The Tudors: Passion, Power and Politics at the Walker Art Gallery.

History  On numerous occasions over the many (many) years, I'd have a good moan on here about how little of London's non-contemporary art takes a trip up North.  Here's a version of the rant and although much has changed in the intervening years, through Tate Liverpool having a slightly more relaxed policy to including pre-1900 as a feature of their exhibitions and a few paintings from private collectors being included at National Museums Liverpool shows, I eventually decided to take myself to the art and spent the best part of four or five years visiting the various galleries in London on a monthly basis including spending whole afternoons just visiting a couple of rooms at the National Gallery.

That obviously stopped when the pandemic began but I just managed to visit the National Portrait Gallery at the beginning of 2020 to see the Tudor galleries at the end of a day spent following a Shakespeare walk around London, the chronology of the British monarchy laid out in a series of faces humanising these historical figures, albeit in the propogandist painting style of the period mainly by unknown artists copying earlier paintings by other unknown artists of Hans Holbein.  These works were often created as part of diplomatic missions, often with a dating aspect like a mid-1500s Twitter in which swiping left led to war.

So you can imagine how deep my eye roll was when I read that ironically what potentially could be the contents of the Tudor gallery at the NPG was going to be visiting the Walker.  Finally, a selection of the nation's treasures on tour ... which I just happened to have seen for free relatively recently and in an exhibition I'd now have to pay for.  But having complained for years about these national treasures not going on tour it seemed churlish to not pay to see them again and add to the all important visitor numbers which my be impressive enough to lead to more of this sort of thing find its way here.

And this really is most of the Tudor gallery at the NPG in a different venue, as though a portal has been opening up into the space in London.  The rare opportunity for the paintings to go on tour has been facilitated by the temporary closure of the gallery for refurbishment and an imperative to keep them accessible to the public in some form.  Before the Walker, The Tudors: Passion, Power and Politics was at The Holborne Museum in Bath (or Barth) and perhaps the most impressive element is just how much of the exhibition is sourced from there.  This isn't an occasion when a few key works are padded out with elements from NML's own collection.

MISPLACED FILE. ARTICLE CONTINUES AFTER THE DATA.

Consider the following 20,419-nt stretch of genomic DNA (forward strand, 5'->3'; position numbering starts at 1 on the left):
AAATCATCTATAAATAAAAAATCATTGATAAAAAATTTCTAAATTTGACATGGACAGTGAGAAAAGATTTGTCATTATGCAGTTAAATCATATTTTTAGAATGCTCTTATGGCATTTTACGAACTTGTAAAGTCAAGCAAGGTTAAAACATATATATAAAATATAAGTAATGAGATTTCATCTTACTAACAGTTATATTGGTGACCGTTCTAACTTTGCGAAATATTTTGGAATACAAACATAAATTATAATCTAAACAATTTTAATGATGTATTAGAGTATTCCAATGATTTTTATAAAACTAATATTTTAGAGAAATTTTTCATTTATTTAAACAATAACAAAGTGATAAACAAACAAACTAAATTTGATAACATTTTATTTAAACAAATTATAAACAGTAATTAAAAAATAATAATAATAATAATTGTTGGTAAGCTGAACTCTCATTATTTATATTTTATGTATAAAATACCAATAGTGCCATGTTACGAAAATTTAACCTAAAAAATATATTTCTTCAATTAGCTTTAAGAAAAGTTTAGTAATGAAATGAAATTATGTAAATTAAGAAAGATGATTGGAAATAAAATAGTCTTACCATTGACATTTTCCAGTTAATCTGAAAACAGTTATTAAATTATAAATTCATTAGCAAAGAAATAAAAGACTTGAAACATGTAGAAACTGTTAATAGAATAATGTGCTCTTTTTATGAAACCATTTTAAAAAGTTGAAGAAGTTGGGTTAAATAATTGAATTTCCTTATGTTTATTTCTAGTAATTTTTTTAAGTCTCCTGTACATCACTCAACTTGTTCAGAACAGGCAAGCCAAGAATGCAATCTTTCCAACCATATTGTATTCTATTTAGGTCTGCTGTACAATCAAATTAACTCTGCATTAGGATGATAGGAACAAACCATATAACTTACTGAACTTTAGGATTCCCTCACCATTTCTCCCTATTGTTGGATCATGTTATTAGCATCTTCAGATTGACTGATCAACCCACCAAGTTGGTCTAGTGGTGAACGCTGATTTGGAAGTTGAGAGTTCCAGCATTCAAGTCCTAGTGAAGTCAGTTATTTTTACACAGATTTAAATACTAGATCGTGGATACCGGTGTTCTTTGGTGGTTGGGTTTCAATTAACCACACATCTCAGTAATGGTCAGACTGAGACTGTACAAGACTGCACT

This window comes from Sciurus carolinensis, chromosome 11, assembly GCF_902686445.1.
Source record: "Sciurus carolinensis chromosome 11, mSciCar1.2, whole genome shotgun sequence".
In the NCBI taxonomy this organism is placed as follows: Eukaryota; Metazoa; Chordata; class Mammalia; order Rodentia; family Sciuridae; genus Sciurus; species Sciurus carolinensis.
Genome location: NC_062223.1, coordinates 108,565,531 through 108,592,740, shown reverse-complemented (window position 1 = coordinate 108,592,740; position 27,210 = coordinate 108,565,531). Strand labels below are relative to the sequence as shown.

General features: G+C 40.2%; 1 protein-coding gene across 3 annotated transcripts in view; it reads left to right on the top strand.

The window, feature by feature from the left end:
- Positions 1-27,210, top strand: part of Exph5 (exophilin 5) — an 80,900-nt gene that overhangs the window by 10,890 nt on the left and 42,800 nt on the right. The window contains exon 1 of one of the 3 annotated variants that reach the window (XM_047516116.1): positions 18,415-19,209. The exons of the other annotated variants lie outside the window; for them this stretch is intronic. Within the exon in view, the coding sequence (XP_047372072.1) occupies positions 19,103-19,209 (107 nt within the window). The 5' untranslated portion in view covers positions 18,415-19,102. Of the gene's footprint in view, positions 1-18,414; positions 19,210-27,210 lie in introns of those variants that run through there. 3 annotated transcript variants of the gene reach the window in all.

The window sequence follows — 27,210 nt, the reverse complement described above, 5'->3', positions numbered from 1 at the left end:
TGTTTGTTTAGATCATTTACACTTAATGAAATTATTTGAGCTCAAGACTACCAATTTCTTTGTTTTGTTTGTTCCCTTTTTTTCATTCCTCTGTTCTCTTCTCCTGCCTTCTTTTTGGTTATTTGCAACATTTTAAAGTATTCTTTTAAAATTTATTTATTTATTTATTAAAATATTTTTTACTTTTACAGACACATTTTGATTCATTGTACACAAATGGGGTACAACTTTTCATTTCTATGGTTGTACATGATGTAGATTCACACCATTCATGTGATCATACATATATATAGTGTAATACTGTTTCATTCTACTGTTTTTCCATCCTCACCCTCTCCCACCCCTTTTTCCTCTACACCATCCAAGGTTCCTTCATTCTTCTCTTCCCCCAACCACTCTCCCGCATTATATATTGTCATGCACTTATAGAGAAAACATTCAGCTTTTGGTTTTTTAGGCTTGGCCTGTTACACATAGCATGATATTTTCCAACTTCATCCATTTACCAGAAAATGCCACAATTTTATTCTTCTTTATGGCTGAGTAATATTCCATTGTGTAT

The lions share of the exhibition is themed around Henry VIII and Elizabeth I with Edward, Jane and Mary slotted in between.  At one end of the main room portraits of Henry's six wives are gathered and at the other end Elizabeth's "favourites" (fuckboys) so if you're interested in scandal, they're all here before so many of them lost their head before literally losing their head.  Although the exhibition includes the Walker's own world famous portraits of both, the Holbein copy and the Hilliard, there are multiple images of both monarchs from various, usually anonymous, hands.  But all of the key figures are represented.

If I had to make a recalibration in my expectations, it's that this isn't an art exhibition, its a history exhibition illustrated through painting.  Almost all of the portraits are accompanied by biographical information but very little that places them within an art historical context.  Obviously this is mostly to be expected.  Most these are works by unnamed artists and its the person who they depict which is of most interest.  But I would have preferred to see more of the kinds of information seen on the NPG's website about technique and attribution (although I could perhaps have simply had the website to hand via an ipad).

Plus this is my first proper exhibition in over two years (or indeed visit to an art gallery at all really) so I'm also a bit out of practice in navigating artworks and labels and other visitors.  Gallery fatigue set in quicker than usual which meant that when I reached the last of the three rooms, which looked at how the Tudors reflected out into the world, through exploration, slavery and culture its possible I could have spent more time absorbing the display.  But it's also true that once you've seen half a dozen roughly similar men in tights and ruffs and well appointed beards, they begin to blur into each other.

Unsurprisingly the advertised Shakespeare portrait isn't the Chandos - the painting with an accession number NPG 1 doesn't travel much - and I have it on my wall at home anyway (or a jigsaw at least).  The playwright is represented instead by the Martin Droeshout's engraving created for the First Folio (although this is apparently from one of the second or third editions).  But given how much of the collection is here, I'm very interested to know what the economics of the show were in terms of insurance and cost of travel.  The impressively massive Ditchley portrait of Elizabeth I is here which looks too big to fit through the doors.

So was The Tudors: Passion, Power and Politics worth the advanced price of £13.  Yes, I suppose, kinda?  I know that if I hadn't seen the paintings in London already on a couple of occasions and the Henry VIII show at the British Library in 2009 (with which this also shares a few items) I'd probably have been a bit less blasé about everything, indeed I know I wouldn't.  But it was nice to be in a space with these important treasures and to have them within walking distance of home (just about) (took me about fifty minutes) rather then three hour train journey (including the tube).  More please, and soon.